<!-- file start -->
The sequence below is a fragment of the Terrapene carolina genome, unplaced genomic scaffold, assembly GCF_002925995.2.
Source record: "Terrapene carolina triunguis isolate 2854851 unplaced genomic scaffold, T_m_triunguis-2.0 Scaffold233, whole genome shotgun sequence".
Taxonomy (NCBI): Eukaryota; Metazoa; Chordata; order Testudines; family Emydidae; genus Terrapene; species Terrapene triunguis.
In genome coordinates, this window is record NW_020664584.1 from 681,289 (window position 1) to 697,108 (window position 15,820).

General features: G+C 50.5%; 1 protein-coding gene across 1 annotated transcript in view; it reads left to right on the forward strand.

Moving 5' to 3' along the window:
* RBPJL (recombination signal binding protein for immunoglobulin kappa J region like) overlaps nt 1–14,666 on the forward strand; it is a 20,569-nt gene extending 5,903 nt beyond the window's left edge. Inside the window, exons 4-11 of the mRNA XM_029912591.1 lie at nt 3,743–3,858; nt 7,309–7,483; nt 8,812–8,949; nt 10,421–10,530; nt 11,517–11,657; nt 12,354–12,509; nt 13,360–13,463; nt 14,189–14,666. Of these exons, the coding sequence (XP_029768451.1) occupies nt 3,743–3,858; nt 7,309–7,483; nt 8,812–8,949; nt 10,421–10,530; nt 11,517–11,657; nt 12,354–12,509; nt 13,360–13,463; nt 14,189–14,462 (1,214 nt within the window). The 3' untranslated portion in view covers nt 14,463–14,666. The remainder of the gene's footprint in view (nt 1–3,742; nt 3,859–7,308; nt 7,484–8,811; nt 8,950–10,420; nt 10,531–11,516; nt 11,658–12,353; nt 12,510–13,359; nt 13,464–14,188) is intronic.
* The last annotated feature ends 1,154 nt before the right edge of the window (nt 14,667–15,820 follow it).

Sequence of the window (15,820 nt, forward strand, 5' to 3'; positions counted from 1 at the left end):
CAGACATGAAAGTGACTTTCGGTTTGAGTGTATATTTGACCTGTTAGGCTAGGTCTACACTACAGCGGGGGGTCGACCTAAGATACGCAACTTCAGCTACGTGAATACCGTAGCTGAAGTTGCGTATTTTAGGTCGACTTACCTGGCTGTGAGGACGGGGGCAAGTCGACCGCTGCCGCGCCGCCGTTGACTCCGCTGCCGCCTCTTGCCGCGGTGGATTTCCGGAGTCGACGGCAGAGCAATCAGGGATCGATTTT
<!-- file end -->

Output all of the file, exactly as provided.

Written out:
The sequence below is a fragment of the Terrapene carolina genome, unplaced genomic scaffold, assembly GCF_002925995.2.
Source record: "Terrapene carolina triunguis isolate 2854851 unplaced genomic scaffold, T_m_triunguis-2.0 Scaffold233, whole genome shotgun sequence".
Taxonomy (NCBI): Eukaryota; Metazoa; Chordata; order Testudines; family Emydidae; genus Terrapene; species Terrapene triunguis.
In genome coordinates, this window is record NW_020664584.1 from 681,289 (window position 1) to 697,108 (window position 15,820).

General features: G+C 50.5%; 1 protein-coding gene across 1 annotated transcript in view; it reads left to right on the forward strand.

Moving 5' to 3' along the window:
* RBPJL (recombination signal binding protein for immunoglobulin kappa J region like) overlaps nt 1–14,666 on the forward strand; it is a 20,569-nt gene extending 5,903 nt beyond the window's left edge. Inside the window, exons 4-11 of the mRNA XM_029912591.1 lie at nt 3,743–3,858; nt 7,309–7,483; nt 8,812–8,949; nt 10,421–10,530; nt 11,517–11,657; nt 12,354–12,509; nt 13,360–13,463; nt 14,189–14,666. Of these exons, the coding sequence (XP_029768451.1) occupies nt 3,743–3,858; nt 7,309–7,483; nt 8,812–8,949; nt 10,421–10,530; nt 11,517–11,657; nt 12,354–12,509; nt 13,360–13,463; nt 14,189–14,462 (1,214 nt within the window). The 3' untranslated portion in view covers nt 14,463–14,666. The remainder of the gene's footprint in view (nt 1–3,742; nt 3,859–7,308; nt 7,484–8,811; nt 8,950–10,420; nt 10,531–11,516; nt 11,658–12,353; nt 12,510–13,359; nt 13,464–14,188) is intronic.
* The last annotated feature ends 1,154 nt before the right edge of the window (nt 14,667–15,820 follow it).

Sequence of the window (15,820 nt, forward strand, 5' to 3'; positions counted from 1 at the left end):
CAGACATGAAAGTGACTTTCGGTTTGAGTGTATATTTGACCTGTTAGGCTAGGTCTACACTACAGCGGGGGGTCGACCTAAGATACGCAACTTCAGCTACGTGAATACCGTAGCTGAAGTTGCGTATTTTAGGTCGACTTACCTGGCTGTGAGGACGGGGGCAAGTCGACCGCTGCCGCGCCGCCGTTGACTCCGCTGCCGCCTCTTGCCGCGGTGGATTTCCGGAGTCGACGGCAGAGCAATCAGGGATCGATTTT